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IRAQ OPENS ALLEGED 'COVERT' WMD SITE TO JOURNALISTS, ACCUSES WASHINGTON OF 'BLATANT FABRICATIONS'
Filed October 10, 2002 By Jeremy Scahill
 
BAGHDAD—As the Bush Administration continues to allege Iraq is attempting to acquire nuclear weapons, Iraqjournal.org journalists gained entry to a site Washington claims is at the center of a covert program. Earlier this week, President George W. Bush referred to "declassified satellite photos" of the Al-Nassr industrial compound while making a case for a new military offensive against Iraq. On Thursday, dozens of journalists from around the world were allowed to roam the plant with video equipment.

The impromptu invitation to inspect Al-Nassr, the "Great Victory Factory," came during a press conference given by Deputy Prime Minister Abdel Tawab Mullah Huweish, head of Iraq's weapons programs. He criticized the Bush Administration's portrayal of Al-Nassr as a nuclear weapon factory, and pointed out that it was bombed repeatedly in the 1991 Gulf War.

During the UN weapons inspections regime the plant was under near-constant scrutiny. In 1998 the inspectors were withdrawn from Iraq in preparation for the Desert Fox campaign, where Al-Nassr was again bombed.

"I declare we have no mass destructions weapons whatsoever," Huweish said during the press conference, then invited "anyone from the US" to immediately inspect the site, including members of the Bush administration. Washington rejected the offer, saying it was not Iraq's to make. Dozens of journalists from around the world obliged.

At Al-Nassr, journalists were taken on a tour of several of the buildings. Some journalists separated themselves from the group and wandered around the factories unaccompanied. General Hussam Muhammad Amin accompanied the journalists and answered questions.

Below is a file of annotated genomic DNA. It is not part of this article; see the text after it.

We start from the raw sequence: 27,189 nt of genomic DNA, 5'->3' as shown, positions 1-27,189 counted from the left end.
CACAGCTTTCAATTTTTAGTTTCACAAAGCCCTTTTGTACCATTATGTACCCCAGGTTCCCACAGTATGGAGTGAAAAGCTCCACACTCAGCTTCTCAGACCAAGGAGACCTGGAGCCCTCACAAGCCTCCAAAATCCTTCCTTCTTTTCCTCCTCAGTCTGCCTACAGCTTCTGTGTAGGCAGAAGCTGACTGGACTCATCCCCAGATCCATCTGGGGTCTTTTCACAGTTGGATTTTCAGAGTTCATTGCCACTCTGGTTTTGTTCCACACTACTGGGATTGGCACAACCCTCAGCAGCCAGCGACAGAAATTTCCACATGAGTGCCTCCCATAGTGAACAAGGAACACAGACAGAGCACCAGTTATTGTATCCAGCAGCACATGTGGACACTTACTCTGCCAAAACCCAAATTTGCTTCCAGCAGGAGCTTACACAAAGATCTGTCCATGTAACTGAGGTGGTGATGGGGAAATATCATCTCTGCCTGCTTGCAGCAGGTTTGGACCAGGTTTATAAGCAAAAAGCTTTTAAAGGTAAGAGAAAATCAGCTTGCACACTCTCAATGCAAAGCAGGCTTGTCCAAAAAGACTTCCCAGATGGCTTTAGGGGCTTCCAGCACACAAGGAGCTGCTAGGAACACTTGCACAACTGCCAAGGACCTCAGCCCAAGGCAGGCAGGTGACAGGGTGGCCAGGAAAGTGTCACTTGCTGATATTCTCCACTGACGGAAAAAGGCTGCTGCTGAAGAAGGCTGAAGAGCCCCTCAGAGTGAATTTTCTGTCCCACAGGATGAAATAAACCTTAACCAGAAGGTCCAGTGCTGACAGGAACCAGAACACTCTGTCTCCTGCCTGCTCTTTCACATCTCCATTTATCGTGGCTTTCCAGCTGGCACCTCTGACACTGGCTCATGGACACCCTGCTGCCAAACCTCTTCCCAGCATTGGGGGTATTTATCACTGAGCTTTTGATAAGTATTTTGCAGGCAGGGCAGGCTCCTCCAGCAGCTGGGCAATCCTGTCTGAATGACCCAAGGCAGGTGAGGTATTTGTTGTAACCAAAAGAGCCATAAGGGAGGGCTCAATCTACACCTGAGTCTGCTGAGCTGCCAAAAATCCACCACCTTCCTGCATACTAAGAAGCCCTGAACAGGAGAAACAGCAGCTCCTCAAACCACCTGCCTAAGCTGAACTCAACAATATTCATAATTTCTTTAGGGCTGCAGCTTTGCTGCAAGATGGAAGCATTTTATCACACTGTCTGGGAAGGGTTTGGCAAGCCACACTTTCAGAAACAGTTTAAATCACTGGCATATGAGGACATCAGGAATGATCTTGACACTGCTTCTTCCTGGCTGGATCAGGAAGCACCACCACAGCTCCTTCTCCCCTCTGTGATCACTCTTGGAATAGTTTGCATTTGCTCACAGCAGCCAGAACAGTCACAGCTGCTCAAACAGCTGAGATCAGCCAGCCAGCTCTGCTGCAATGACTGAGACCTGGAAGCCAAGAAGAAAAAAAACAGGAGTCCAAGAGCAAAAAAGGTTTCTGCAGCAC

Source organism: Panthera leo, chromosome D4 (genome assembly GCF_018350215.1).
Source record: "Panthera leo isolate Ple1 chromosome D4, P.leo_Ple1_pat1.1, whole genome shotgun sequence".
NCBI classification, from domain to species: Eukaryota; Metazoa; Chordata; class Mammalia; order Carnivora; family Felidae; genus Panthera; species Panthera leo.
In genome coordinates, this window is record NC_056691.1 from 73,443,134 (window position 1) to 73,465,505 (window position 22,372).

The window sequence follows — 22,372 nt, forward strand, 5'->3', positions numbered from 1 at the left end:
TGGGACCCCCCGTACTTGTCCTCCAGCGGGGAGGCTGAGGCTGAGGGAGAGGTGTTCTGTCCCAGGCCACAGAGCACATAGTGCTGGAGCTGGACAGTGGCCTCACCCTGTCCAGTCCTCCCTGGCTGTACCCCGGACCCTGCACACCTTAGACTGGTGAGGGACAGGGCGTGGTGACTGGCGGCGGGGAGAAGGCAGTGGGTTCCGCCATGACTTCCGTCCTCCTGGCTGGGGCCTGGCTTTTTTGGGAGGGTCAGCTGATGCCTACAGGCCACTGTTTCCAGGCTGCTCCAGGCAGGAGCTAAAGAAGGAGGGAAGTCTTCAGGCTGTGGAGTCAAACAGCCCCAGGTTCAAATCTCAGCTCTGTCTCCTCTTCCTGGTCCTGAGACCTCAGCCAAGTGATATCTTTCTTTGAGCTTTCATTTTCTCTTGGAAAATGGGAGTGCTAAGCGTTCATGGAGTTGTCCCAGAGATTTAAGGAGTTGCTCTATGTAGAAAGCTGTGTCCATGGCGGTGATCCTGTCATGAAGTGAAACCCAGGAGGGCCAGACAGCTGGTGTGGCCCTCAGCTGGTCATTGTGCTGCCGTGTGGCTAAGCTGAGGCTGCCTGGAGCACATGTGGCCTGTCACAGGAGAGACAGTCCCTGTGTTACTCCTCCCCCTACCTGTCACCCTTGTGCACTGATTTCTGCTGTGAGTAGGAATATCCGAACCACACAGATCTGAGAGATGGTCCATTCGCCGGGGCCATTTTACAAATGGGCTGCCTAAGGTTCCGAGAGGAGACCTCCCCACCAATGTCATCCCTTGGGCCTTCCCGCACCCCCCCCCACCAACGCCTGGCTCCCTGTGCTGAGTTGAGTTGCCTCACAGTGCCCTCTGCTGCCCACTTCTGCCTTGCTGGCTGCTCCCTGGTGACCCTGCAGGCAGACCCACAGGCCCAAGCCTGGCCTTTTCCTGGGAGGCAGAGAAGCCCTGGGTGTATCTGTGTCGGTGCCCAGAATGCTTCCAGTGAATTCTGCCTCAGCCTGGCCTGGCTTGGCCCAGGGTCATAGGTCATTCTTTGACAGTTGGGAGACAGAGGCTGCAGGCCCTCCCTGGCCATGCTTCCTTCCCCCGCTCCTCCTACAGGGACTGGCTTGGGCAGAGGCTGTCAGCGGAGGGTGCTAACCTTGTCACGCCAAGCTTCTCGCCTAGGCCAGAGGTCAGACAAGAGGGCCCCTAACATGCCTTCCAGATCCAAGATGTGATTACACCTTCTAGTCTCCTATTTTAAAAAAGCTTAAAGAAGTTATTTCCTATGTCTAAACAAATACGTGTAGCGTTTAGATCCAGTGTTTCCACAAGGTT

Despite the spectacle caused by the foreign journalists, many Iraqi workers continued laboring over dirty machinery and flaming vats of molten metal.

"This site has no involvement with so-called weapons of mass destruction, and has no violations with regard to Security Council resolutions," Amin said "All the capabilities which could help any nuclear program, they were destroyed completely under the supervision of IAEA [International Atomic Energy Agency] and UNSCOM [the former UN agency monitoring Iraq's disarmament]."

Amin called the recent allegations by the Bush Administration "blatant fabrications."

The factories and warehouses of Al-Nassr were in full operation and employ over a thousand workers. Built twenty years ago, Al-Nassr is one of the largest steel and metal production factories in Iraq.

Before the Gulf War, Al-Nassr was involved in ballistic missile production and nuclear research. During the weapons inspections regime, machinery exported to Iraq from the US, with US government approval, was removed.

Journalists spent several hours at Al-Nassr, and did not inspect every building. Iraqi officials said they knew inviting journalists to the site would not prove the country was free of weapons of mass destruction facilities. Instead, the goal was to highlight the fact that Iraq wants UN weapons inspections to resume and that Washington is now the greatest obstacle to their return.

In addition to journalists, Iraq has recently invited weapons inspectors and officials from the US and UN, and even US congressmembers, to the suspected sites to verify Iraq is in line with UN disarmament resolutions.

"This is a message to Americans that we will open this site for you," Amin said.


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Jeremy Scahill is an independent journalist, who reports for the nationally syndicated Radio and TV show Democracy Now! He is currently based in Baghdad, Iraq, where he and filmmaker Jacquie Soohen are coordinating Iraqjournal.org, the only website providing regular independent reporting from the ground in Baghdad.


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